One of the critical elements for achieving ideal results with a concrete floor coating is proper preparation of the concrete surface. This may sound elementary, but it’s surprising how many flooring contractors don’t actually follow the protocols that optimize results and customer satisfaction.
It’s not just the preparation phase that makes a difference. There are fine points all along the way that make a huge difference in the outcome. The following steps should be followed for optimal results:
- Determine Floor Type – Not all concrete floors are the same. Is the existing concrete soft, medium or hard? Understanding what’s already there is the foundational step for everything that follows.
- Select the Right Grinding Methodology – The two main approaches are: Shot Blasting – Most contractors use shot blasting because it’s the cheaper way to go. However shot blasting is often too aggressive an approach, and is usually more appropriate for resurfacing rather than for applying a thin film. Shot blasting is downright abusive to concrete and can create stress fractures in the floor. No matter how carefully it’s done, it also creates pits and valleys, high spots and low spots. When it comes to coatings such as urethane and epoxy, diamond grinding is usually the better approach. Diamond Grinding is a preferred prep method for a variety of reasons. Many contractors don’t it because it requires more time, money and skill. But the most important part is getting the coating to bond to the underlying floor, and diamond grinding is the best way to thoroughly open the pores of the concrete throughout the floor without damaging or gouging the concrete. It also produces the smoothest most uniform finish, thereby producing the best and most long-lasting result. The precision tooling of a diamond grinder also allows a trained technician to select the exact proper cutter for a specific floor, again minimizing damage or gouging to the underlying concrete.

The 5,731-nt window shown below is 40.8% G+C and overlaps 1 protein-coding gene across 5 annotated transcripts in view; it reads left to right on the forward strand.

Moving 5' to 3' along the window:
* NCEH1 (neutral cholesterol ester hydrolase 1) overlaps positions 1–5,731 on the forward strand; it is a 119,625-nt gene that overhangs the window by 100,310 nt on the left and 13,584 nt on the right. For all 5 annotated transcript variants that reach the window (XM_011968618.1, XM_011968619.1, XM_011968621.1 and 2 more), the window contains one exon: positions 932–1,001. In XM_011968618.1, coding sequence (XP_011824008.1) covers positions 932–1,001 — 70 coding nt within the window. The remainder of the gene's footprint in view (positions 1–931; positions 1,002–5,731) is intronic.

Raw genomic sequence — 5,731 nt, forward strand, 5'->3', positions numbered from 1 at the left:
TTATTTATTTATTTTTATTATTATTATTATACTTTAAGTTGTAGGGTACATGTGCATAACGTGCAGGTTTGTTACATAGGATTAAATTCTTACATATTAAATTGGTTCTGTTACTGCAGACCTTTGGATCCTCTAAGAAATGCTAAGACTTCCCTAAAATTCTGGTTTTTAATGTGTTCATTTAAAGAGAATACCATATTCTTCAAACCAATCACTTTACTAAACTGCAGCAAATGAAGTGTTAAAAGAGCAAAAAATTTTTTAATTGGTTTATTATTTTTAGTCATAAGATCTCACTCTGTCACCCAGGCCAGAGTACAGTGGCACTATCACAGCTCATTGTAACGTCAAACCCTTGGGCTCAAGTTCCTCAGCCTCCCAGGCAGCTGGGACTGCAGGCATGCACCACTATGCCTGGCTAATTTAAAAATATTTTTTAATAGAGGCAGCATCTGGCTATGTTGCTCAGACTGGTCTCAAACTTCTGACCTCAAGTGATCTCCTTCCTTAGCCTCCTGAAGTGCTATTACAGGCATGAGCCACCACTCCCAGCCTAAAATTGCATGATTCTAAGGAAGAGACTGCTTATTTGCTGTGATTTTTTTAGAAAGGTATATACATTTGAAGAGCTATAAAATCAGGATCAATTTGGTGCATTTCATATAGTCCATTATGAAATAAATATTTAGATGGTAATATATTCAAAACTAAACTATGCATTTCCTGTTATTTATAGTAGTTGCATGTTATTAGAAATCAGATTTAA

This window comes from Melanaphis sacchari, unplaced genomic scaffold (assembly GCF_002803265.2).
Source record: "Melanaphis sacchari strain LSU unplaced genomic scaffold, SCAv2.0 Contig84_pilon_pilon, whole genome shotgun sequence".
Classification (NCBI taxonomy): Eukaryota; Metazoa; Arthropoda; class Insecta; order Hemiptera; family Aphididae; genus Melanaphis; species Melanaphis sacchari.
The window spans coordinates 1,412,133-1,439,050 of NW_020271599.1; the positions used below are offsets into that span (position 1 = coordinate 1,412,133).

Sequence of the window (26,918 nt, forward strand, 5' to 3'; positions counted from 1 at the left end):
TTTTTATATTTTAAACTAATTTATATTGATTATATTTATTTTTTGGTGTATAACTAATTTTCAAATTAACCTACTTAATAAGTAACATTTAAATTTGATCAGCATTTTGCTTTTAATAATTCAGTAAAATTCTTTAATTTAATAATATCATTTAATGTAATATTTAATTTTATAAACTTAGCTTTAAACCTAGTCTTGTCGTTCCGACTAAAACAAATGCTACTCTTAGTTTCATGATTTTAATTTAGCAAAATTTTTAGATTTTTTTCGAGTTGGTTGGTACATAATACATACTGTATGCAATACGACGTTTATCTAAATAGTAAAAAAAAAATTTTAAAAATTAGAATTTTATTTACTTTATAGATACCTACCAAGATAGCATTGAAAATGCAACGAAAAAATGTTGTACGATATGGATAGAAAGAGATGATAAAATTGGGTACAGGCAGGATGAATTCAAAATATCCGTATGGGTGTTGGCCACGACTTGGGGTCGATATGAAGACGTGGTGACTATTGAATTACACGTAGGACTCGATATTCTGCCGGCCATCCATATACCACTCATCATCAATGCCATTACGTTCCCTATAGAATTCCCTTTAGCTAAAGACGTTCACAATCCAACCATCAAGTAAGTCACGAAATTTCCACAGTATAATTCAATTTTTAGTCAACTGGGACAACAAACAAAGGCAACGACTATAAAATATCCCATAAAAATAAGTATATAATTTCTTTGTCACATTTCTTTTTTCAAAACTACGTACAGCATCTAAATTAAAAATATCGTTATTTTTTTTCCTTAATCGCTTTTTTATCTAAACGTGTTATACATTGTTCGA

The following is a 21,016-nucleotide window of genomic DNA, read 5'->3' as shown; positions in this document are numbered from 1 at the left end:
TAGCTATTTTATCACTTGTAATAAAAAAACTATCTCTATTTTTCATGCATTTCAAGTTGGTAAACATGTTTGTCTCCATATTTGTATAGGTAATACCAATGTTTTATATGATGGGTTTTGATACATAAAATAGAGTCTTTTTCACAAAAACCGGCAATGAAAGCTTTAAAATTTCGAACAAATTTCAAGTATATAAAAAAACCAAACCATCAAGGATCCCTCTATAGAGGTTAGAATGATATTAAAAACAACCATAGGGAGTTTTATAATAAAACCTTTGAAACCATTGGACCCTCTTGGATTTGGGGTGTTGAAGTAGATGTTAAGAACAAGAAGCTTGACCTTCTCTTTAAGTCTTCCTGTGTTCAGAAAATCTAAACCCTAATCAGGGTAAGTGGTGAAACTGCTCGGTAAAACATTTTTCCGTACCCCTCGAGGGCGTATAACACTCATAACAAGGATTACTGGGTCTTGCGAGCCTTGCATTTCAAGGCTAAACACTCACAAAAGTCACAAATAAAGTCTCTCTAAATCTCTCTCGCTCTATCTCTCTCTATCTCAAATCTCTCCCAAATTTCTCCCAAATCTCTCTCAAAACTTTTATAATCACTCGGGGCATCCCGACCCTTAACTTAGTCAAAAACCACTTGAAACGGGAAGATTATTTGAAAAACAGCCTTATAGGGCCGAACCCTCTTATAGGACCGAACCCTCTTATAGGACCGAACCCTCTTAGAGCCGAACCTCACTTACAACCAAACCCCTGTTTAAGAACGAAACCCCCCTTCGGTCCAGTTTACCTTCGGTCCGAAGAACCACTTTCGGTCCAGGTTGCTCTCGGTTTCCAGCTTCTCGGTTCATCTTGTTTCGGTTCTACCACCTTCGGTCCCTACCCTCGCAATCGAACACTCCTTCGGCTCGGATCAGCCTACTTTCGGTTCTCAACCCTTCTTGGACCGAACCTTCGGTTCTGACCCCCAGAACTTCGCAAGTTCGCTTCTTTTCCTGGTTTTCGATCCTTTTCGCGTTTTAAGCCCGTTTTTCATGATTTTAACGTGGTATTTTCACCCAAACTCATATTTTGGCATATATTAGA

- Hand Grind All Edges – Most contractors don’t bother with this detail. They figure their industrial grinders get “close enough.” But without hand grinding the final few inches all the way to the walls, there’s no assurance that the coating will properly bind to the concrete at the edges… and that can mean a shoddy result.
- Thorough Cleaning – Once the grinding is complete, the floor must be meticulously swept and vacuumed – all the way to the edges — so that no residue remains that could interfere with complete bonding.
- Coat- Apply the first layer of the coating, such as an epoxy primer specifically formulated for penetrating and bonding to the concrete. Usually 3-5 mls in thickness.
- Second Layer – Apply the build coat of the epoxy, usually 8-10 mls in thickness.
- Sanding – For optimal bonding, both a chemical bond and a mechanical bond are ideal. This is why Liquid Floor Systems chooses to sand this epoxy layer, though not everyone bothers with this additional step. Is it absolutely necessary? Maybe not. Does it produce the best and most long lasting result? Absolutely!
- Thoroughly Clean After Sanding
- Apply Urethane Top Coat. The most important element of this final step is to roll on the urethane within the “recoat window “for complete bonding between the epoxy and the urethane. If each of these steps is performed by experienced concrete floor coating professionals, an epoxy floor with a urethane seal is one of the most attractive, long-lasting and cost effective concrete floor coating options available.
Epoxy floor coatings have distinguishing results which is substantial for commercial establishments. This protective layer could lead to the cost reduction of floor maintenance in the long run. This means, lesser maintenance costs for the organization. Furthermore, epoxy floors serves as a protection against chemical corrosion in manufacturing/servicing sectors and warehouses. Since a factory is composed of interrelated systems, a floor can greatly affect an industry’s output. Enhancing your floors to have concrete floor coatings, possibly, can generate improved production and logistics turnaround.